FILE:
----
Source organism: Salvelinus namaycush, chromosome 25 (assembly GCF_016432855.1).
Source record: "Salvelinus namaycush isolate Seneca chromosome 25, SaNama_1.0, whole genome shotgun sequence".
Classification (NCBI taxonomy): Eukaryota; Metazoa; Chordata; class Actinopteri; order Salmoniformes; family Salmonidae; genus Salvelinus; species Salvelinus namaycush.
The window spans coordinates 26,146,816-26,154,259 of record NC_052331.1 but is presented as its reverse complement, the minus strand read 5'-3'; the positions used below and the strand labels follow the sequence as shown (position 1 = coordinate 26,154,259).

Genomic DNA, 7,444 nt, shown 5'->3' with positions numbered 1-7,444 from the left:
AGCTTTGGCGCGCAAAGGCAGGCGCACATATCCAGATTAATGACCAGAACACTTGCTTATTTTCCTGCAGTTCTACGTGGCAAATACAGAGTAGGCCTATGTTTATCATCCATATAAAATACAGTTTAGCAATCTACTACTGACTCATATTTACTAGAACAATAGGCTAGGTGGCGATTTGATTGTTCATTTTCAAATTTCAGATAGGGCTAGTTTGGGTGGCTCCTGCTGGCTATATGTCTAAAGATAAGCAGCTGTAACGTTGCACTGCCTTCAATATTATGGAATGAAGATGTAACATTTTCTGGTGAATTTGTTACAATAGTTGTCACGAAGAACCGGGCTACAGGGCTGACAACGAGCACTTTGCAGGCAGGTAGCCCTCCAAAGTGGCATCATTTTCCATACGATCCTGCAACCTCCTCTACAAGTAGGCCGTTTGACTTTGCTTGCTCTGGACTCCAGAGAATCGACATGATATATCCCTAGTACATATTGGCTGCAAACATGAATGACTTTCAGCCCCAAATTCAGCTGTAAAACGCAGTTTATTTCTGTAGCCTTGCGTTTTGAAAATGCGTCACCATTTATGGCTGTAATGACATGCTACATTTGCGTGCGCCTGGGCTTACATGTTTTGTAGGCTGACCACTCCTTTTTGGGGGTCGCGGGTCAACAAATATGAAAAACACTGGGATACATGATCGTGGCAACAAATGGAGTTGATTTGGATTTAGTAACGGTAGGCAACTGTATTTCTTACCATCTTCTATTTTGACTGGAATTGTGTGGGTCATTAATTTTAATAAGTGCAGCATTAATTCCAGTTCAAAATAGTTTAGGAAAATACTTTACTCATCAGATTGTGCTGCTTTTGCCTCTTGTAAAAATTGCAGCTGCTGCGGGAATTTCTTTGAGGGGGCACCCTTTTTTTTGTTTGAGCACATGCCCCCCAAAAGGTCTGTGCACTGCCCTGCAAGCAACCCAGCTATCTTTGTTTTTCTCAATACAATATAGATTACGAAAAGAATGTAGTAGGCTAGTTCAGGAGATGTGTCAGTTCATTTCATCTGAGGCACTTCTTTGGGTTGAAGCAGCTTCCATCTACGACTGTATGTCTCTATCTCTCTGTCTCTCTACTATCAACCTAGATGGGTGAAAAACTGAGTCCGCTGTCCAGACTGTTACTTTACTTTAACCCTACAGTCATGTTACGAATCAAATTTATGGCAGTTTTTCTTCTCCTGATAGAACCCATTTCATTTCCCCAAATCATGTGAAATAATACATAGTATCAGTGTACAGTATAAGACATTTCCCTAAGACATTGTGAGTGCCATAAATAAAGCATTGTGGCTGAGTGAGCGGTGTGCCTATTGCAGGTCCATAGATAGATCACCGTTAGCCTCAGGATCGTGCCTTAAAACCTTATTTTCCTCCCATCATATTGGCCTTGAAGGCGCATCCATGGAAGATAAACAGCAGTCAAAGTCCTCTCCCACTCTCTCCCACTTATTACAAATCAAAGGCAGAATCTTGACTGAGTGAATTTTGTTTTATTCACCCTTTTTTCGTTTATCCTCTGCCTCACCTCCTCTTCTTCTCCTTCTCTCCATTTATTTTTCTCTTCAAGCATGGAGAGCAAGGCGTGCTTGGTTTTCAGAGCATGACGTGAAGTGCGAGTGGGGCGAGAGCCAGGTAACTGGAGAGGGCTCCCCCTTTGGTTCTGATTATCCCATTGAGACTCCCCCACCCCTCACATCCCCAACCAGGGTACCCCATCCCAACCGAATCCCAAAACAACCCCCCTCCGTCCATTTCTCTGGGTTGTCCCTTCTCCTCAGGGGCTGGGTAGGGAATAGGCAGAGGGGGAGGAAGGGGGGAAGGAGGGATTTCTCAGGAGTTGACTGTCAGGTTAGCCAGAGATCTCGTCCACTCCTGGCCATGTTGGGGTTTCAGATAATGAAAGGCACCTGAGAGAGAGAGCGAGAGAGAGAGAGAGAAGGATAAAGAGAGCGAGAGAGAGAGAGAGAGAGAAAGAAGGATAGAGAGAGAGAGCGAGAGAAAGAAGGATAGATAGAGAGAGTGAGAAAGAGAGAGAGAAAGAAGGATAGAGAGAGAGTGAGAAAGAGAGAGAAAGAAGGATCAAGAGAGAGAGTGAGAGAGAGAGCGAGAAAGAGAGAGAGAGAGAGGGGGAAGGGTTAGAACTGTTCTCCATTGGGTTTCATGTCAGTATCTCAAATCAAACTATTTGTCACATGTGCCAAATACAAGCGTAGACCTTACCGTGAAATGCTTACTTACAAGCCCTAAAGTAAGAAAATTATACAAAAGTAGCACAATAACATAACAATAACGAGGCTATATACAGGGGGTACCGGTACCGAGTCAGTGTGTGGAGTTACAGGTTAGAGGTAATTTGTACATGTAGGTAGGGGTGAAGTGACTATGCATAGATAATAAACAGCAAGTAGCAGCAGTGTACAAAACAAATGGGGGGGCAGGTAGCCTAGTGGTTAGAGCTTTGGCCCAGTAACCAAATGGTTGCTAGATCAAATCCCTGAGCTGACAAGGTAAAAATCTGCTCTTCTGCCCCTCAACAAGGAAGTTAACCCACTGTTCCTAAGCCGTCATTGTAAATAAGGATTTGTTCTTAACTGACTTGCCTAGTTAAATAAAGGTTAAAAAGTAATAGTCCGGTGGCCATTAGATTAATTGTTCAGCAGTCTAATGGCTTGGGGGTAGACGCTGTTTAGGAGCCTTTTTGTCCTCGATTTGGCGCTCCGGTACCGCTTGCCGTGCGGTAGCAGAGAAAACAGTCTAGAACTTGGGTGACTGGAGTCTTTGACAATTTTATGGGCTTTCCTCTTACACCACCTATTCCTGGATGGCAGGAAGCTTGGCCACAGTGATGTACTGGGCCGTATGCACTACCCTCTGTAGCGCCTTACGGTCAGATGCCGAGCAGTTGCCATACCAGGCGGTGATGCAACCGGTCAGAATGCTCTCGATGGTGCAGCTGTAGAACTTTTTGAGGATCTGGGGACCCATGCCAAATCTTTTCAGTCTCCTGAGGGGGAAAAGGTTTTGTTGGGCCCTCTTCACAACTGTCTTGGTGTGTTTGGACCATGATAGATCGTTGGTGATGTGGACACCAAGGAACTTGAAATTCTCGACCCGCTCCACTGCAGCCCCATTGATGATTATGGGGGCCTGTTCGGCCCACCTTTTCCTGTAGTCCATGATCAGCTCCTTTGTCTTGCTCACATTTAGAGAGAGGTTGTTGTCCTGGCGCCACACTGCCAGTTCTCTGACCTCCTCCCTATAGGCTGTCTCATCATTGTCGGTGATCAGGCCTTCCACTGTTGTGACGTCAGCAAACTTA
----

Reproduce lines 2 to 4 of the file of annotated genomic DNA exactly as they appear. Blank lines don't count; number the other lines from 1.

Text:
Source record: "Salvelinus namaycush isolate Seneca chromosome 25, SaNama_1.0, whole genome shotgun sequence".
Classification (NCBI taxonomy): Eukaryota; Metazoa; Chordata; class Actinopteri; order Salmoniformes; family Salmonidae; genus Salvelinus; species Salvelinus namaycush.
The window spans coordinates 26,146,816-26,154,259 of record NC_052331.1 but is presented as its reverse complement, the minus strand read 5'-3'; the positions used below and the strand labels follow the sequence as shown (position 1 = coordinate 26,154,259).